Sentencing reform advocates, led by the group Families Against Mandatory Minimums (FAMM), were successful in defeating the Gramm amendments. An emergency message on the FAMM hotline ((703) 685-6860) asked FAMM members and supporters to call their Senators and ask them to oppose the Gramm amendments. DRCNet got the word late on a Monday night from FAMM New Coordinator Nancy Brown, and was able to contribute by getting the message to its 300+ member e-mail, fax and phone team that night and the next morning, in time for people to call their Senators before the vote that Wednesday.
The safety valve is a clause of the Crime Bill that will allow certain first-time, non-violent drug offenders to be exempted from the 5 or 10 year mandatory minimum sentences that would normally apply to them and be sentenced instead under the federal sentencing guidelines for periods as short as two years.
Supporters of the safety valve were disappointed when a clause making the safety valve retroactive was stripped from the bill in a last minute compromise with certain Republican lawmakers; but the fight for retroactivity will resume next year, and Rep. Barney Frank (D-MA) has promised to try to attach an amendment for this purpose to any and all bills that go through the Judiciary Committee.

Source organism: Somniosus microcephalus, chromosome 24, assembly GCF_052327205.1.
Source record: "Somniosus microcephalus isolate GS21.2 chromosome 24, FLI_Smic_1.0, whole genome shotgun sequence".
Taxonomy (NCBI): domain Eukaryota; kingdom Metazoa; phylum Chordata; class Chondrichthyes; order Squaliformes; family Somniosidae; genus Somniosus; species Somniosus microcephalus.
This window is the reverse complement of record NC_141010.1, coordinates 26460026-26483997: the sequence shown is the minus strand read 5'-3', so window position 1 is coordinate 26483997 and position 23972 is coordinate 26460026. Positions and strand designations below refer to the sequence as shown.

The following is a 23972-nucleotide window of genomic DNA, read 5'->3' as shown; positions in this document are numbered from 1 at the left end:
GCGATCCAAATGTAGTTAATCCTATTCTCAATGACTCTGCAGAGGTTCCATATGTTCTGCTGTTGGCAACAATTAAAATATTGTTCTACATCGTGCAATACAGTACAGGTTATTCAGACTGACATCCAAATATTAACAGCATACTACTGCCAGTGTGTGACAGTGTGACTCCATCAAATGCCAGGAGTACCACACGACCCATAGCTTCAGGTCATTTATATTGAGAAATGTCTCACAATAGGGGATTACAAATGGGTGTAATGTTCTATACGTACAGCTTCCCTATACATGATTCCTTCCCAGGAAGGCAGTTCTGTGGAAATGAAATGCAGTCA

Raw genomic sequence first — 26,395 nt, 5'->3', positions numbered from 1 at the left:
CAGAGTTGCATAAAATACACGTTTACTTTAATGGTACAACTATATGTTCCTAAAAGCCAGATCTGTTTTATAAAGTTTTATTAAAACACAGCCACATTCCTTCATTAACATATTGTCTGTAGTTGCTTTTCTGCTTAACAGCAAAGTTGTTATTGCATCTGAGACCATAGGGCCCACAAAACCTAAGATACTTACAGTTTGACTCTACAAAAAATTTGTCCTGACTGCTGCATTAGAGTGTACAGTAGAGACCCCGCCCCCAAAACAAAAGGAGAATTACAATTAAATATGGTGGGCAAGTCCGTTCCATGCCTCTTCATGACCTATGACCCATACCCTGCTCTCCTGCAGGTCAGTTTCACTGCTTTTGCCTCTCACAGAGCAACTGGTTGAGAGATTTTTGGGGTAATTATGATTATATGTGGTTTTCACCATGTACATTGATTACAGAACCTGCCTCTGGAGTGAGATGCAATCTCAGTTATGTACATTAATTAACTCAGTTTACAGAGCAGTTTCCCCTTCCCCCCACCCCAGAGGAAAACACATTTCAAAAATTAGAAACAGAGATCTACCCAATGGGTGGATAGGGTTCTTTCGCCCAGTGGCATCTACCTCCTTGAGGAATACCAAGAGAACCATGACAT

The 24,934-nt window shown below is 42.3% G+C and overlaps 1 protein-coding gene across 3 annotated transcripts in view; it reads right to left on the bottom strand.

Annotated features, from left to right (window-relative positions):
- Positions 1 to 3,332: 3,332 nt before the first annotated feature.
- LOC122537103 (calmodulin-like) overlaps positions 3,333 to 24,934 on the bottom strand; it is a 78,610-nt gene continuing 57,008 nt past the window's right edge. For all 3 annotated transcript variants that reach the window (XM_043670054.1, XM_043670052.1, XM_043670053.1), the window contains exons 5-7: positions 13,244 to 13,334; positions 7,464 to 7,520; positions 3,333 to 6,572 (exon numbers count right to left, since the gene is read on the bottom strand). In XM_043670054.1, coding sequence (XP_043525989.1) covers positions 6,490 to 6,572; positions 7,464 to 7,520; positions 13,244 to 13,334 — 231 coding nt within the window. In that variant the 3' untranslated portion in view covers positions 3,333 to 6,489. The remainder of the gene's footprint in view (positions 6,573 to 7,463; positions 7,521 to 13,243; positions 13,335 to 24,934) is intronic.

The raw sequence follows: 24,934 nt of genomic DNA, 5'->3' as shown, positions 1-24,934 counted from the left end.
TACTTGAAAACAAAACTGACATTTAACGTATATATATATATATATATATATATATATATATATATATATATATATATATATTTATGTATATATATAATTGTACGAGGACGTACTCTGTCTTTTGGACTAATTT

FAMM President Julie Stewart expects Senator Gramm to try again and again next year to do the same thing, so stay ready.
In the past year, Governor Pete Wilson of California has vetoed medical marijuana and clean needle exchange legislation, and has pushed for Smoke a Joint, Lose Your License and a Three-Strikes-You're-Out law that includes nonviolent drug offenses.
Wilson's infatuation with repressive policies may have less to do with concern for the public safety than with a desire to keep his campaign coffers fat. On October 30th, The LA Times reported that California prison guards donated $425,000 last month to the Wilson campaign, in the largest single donation to a gubernatorial campaign in history. The California Correctional Peace Officers Association has now given a total of $525,000 to Wilson, whose support for longer prison sentences will mean the hiring of thousands more prison guards in years to come.
If there was any doubt that prisons are big business, let them be dispelled now. Prison Life magazine, a project of Joint Venture Media, is a slick glossy catering to prisoners and others concerned with prison issues. Despite its commercial nature (full page color ads and all), Prison Life gives a pretty good look to those on the outside of what life is like on the inside. $19.95 will get you a one year subscription (six issues); send check or money order to Prison Life magazine, 505 8th Ave., 14th Floor, New York, NY 10018, or call them at (212) 629-7065. This June Prison Life will focus on prisoners of the Drug War.